Profile: Skyline’s Evan McKelvey takes swimming and his leadership role seriously

By Terry Jacoby/

Evan McKelvey says the difference between getting ready for this current swimming season compared to last year is “drastic.”

“Given our late start and shortened season, we have had to jump right into the action,” says McKelvey. “There has been no time to settle in nicely and coast into the season, but I believe our team has handled this newfound situation gracefully.”

McKelvey, 17, is a standout swimmer for the standout Skyline swimming and diving team. The Eagles have plenty of talent up and down the pool and anything short of a great season would be a “drastic” surprise.

“The main strength of our team is its internal camaraderie,” says McKelvey. “The bond that each of us has with one another is what glues our team together. Through this bond, we can push not only ourselves, but the people around us to accomplish our goals.”

The junior has been accomplishing his goals ever since he first jumped into the pool at Skyline. As a freshman, his main events were the 50, 100 and 200 freestyles. In the 50 free, he was on the Eagles’ 200 freestyle relay team that ended up placing 14th at the State Finals. He also placed 10th in the 100 free and 16th in the 200 free – as a freshman.

Last year as a sophomore, McKelvey qualified for the State Finals in the 50 and 100 free, where he placed sixth and fifth respectively at the SEC league meet. Of course, there were no State Finals because of the pandemic.

“As I was heading into states last year, I was confident and prepared, and I believed that the team and I were going to swim our hearts out,” he says. “Upon the news of the meet getting cancelled, I was taken aback – it was only the day before the meet that the announcement came out. I was disappointed that our season had to end the way it did, but I was thankful for the time I got to spend with my teammates and the experiences gained from the season.”

Not only is McKelvey one of the top swimmers for the Eagles but he’s also a team leader. “My main goal for this season is simply be the best captain that I can be,” he says. “Given the volatility of the season, I feel that being the best captain I can be is the most important goal I can set for myself.”

He does have some swimming goals. Possible time goals for this season are to swim under a 1:42.00 in the 200 free; swim under a 46.00 in the 100 free, and swim under a 21.40 in the 50 free. “To accomplish these goals, I must continue to work on my underwaters coming off of my walls, increase my endurance, and strengthen my mental toughness,” he says.

The Eagles’ team goals include having at least 10 swimmers reach state cuts, have every member of the team receive a varsity letter, and most importantly, have every member of the team win one of the prestigious “Backstreet Boy of the Week” awards.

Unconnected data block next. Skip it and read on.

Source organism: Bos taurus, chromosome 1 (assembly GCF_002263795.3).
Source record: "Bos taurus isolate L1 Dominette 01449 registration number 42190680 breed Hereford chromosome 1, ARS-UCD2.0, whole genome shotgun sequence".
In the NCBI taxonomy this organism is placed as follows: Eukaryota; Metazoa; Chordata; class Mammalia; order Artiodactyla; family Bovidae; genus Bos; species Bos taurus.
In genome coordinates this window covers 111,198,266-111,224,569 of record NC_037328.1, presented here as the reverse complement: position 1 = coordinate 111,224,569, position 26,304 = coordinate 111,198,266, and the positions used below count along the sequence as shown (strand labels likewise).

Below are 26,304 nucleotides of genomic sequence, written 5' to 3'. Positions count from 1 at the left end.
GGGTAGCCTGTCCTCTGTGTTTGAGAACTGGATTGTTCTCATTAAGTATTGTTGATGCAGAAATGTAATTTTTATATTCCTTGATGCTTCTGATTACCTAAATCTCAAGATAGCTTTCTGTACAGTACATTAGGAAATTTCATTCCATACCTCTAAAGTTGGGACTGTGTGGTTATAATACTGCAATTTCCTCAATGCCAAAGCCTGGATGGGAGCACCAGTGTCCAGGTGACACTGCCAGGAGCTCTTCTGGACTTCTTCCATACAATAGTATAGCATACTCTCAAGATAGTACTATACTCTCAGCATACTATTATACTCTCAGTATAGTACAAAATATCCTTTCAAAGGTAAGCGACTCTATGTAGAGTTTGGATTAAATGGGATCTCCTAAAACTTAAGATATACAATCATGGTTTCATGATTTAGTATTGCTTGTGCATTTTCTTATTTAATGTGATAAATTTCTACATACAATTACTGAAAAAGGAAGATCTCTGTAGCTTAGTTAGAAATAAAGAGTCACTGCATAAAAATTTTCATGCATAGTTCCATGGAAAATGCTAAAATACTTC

“To succeed in these team goals, we need to focus not on the individual swimmer, but the whole team,” says McKelvey, sounding very much like an excellent captain. “The bond and camaraderie that we hold with each other will be the most integral part of our team’s success.”

And speaking of sounding like a captain, McKelvey likes to quote the great Glenn Edward “Bo” Schembechler Jr., “The Team, The Team, The Team,” when asked about what it means to be a captain of the Skyline Eagles.

“To explain, the team comes before the individual, the team is the most integral part of success, and the team is what truly matters in the grand scheme of things,” McKelvey says. “That is what being a captain means to me.

“Personally, I am a vocal leader, and I focus on the little things. For example, I greet every single one of my teammates as they walk in for practice; even a simple “what’s up.” For me, the “little” things are extremely important to my style of leadership, and I try to create a sense that everyone is on our team because they are.”

McKelvey has been swimming on Club Wolverine for over three years. He says Club Wolverine has been “extremely important to my success because of their amazing coaching staff and the competition that I face there.” He adds that friends who are at different high schools swim on the team which makes it fun and a challenge.

Evan, the son of John and Nicole McKelvey, is swimming along just fine in the classroom as well. He has a 3.98 GPA. He’s also the captain of Skyline’s water polo team and also plays for Wolverine Water Polo.

He is a co-president of Ann Arbor High School Democrats, a member of NHS, and a link crew leader. He enjoys mountain biking, reading and solving puzzles.

One puzzle he hasn’t solved is what college he wants to go to – but there is plenty of time to put those pieces together.

“My college plans are still a bit up in the air, but I would like to swim in college,” he says. “However, academics do come first for me in terms of choosing a potential school. I am looking for a strong academic focus, and not in the general area, as I want to branch out a bit.”

Right now, he’s focusing on school and “The Team, The Team, The Team.”

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